Discovering the Valley of the Temples

Discovering the Valley of the Temples – Founded as a Greek colony in the 6th century B.C., Agrigento became one of the leading cities in the Mediterranean world. Its supremacy and pride are demonstrated by the remains of the magnificent Doric temples that dominate the ancient town, much of which still lies intact under today’s fields and orchards.

Selected excavated areas throw light on the later Hellenistic and Roman town and the burial practices of its early Christian inhabitants.

The rediscovery of Akragas began towards the end of the eighteenth century, when the first European travellers reached Sicily, discovering an unexpected and immense artistic, archaeological heritage.

The Valley of the Temples is certainly the most important testimony of the ancient, classical culture of Sicily. It brings together the temples of gods goddesses as well as the area of the necropolis and sanctuaries outside the walls.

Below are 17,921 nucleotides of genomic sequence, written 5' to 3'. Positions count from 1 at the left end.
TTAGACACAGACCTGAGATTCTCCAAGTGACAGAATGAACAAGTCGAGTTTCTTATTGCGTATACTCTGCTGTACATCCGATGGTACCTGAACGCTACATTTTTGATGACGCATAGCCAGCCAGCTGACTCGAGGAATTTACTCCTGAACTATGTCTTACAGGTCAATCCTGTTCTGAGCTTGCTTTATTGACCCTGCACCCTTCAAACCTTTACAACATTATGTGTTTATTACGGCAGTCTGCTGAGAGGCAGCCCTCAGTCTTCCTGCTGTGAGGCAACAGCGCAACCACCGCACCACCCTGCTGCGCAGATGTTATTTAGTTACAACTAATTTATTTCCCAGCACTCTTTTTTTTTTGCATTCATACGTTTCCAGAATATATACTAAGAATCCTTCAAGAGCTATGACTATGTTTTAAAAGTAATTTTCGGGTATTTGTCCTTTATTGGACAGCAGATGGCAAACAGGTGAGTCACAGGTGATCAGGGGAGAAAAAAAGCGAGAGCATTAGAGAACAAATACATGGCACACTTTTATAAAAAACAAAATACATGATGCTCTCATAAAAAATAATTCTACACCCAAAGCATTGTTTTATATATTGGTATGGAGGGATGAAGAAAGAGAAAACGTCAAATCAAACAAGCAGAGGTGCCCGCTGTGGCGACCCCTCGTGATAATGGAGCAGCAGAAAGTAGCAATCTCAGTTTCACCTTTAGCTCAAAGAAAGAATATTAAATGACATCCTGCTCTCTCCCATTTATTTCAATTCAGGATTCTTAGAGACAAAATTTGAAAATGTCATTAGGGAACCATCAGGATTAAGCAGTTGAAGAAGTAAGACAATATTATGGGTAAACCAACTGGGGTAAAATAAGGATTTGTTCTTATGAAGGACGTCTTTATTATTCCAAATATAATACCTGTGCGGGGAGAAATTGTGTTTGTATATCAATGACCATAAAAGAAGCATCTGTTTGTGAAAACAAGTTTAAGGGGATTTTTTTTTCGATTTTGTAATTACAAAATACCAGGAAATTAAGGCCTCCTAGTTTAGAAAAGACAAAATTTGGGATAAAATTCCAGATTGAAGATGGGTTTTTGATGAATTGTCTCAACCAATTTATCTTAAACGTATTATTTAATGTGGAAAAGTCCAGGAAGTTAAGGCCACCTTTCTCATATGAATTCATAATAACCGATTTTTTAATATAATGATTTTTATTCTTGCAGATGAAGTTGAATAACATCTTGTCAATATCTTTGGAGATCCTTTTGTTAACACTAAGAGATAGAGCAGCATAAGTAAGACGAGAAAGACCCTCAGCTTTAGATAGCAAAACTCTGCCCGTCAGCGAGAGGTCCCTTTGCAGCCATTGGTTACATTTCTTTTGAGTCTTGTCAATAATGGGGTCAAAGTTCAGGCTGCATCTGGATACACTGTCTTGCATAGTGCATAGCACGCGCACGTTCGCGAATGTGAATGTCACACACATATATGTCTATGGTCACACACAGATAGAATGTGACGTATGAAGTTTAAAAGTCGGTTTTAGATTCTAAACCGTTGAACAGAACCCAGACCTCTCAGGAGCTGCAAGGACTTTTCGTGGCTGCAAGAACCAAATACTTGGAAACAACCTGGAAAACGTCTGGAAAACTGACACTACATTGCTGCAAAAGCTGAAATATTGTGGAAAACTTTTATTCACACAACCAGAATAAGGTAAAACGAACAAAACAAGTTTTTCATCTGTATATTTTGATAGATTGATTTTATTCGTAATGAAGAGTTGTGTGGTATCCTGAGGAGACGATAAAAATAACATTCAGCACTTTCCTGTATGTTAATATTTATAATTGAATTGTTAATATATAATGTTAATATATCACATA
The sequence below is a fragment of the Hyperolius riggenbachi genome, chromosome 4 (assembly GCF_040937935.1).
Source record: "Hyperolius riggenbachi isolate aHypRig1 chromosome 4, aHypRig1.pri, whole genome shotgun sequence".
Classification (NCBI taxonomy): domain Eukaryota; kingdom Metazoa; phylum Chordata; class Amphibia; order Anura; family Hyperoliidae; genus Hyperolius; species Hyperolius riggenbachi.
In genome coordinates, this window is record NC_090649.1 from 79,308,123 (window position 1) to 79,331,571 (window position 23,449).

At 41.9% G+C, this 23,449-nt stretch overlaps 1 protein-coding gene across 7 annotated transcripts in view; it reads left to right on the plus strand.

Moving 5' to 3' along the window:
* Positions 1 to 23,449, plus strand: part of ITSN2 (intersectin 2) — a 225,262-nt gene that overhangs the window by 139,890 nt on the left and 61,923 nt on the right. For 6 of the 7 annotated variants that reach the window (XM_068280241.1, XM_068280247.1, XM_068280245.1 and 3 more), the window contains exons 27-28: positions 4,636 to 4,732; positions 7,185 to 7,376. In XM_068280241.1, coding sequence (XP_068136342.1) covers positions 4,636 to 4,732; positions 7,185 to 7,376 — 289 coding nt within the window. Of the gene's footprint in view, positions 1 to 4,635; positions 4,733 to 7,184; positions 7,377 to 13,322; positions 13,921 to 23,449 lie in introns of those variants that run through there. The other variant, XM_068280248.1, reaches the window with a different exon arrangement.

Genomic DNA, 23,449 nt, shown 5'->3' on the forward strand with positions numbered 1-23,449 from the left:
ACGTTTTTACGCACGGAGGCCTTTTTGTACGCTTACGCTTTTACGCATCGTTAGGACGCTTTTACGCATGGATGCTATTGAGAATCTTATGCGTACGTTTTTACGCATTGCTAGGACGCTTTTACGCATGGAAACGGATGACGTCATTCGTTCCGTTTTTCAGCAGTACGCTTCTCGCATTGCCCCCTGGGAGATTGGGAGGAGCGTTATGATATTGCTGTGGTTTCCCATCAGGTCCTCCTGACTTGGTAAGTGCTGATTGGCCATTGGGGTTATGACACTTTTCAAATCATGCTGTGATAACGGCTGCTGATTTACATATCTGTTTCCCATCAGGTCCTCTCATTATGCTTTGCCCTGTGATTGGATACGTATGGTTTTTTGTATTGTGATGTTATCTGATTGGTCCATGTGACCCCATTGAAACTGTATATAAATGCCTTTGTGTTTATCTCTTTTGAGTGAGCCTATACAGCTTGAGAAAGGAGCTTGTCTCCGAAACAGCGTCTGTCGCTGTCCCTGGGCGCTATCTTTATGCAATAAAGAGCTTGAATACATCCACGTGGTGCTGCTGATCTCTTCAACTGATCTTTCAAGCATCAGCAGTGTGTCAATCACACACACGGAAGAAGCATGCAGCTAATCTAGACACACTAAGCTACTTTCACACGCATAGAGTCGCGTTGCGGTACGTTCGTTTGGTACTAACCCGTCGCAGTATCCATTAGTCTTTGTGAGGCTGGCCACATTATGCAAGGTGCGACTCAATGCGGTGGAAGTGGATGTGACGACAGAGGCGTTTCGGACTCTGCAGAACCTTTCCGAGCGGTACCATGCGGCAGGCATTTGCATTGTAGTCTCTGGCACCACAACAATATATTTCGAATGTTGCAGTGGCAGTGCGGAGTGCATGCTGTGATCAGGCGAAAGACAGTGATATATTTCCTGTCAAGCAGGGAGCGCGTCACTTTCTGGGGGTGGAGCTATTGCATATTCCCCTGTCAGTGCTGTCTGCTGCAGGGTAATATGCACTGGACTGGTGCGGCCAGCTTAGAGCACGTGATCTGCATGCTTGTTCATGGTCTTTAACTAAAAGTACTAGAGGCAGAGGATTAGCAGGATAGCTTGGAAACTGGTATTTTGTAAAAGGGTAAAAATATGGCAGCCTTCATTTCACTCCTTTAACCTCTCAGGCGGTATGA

Agrigento has a special place among classical sites in the history of the ancient world because of the way in which its original site, typical of Greek colonial settlements, has been preserved, as well as the substantial remains of a group of buildings from an early period that were not overlain by later structures or converted to suit later tastes and cults.

Best known is The temple of Concordia. Built around the 5th century, it is located along the via Sacra and is among the best-preserved temples. In the sixth century it was transformed into a sacred building. The name Concordia comes from a Latin inscription found near the temple itself.

Italy, Sicily, Agrigento Valley of Temples

Italy, Sicily, Agrigento Valley of Temples

The temple of Heracles (Hercules) is the oldest site.  Inside is a bronze statue of Hercules himself. The temple was destroyed by war and natural disasters, and today has only eight columns left.

Join our Sicily Bella tour and day 5 will see you enjoying a guided tour of Agrigento’s amazing UNESCO World Heritage Listed ‘Valley of the Temples’.


Information sourced from: the UNESCO World Heritage website and Visit Sicily

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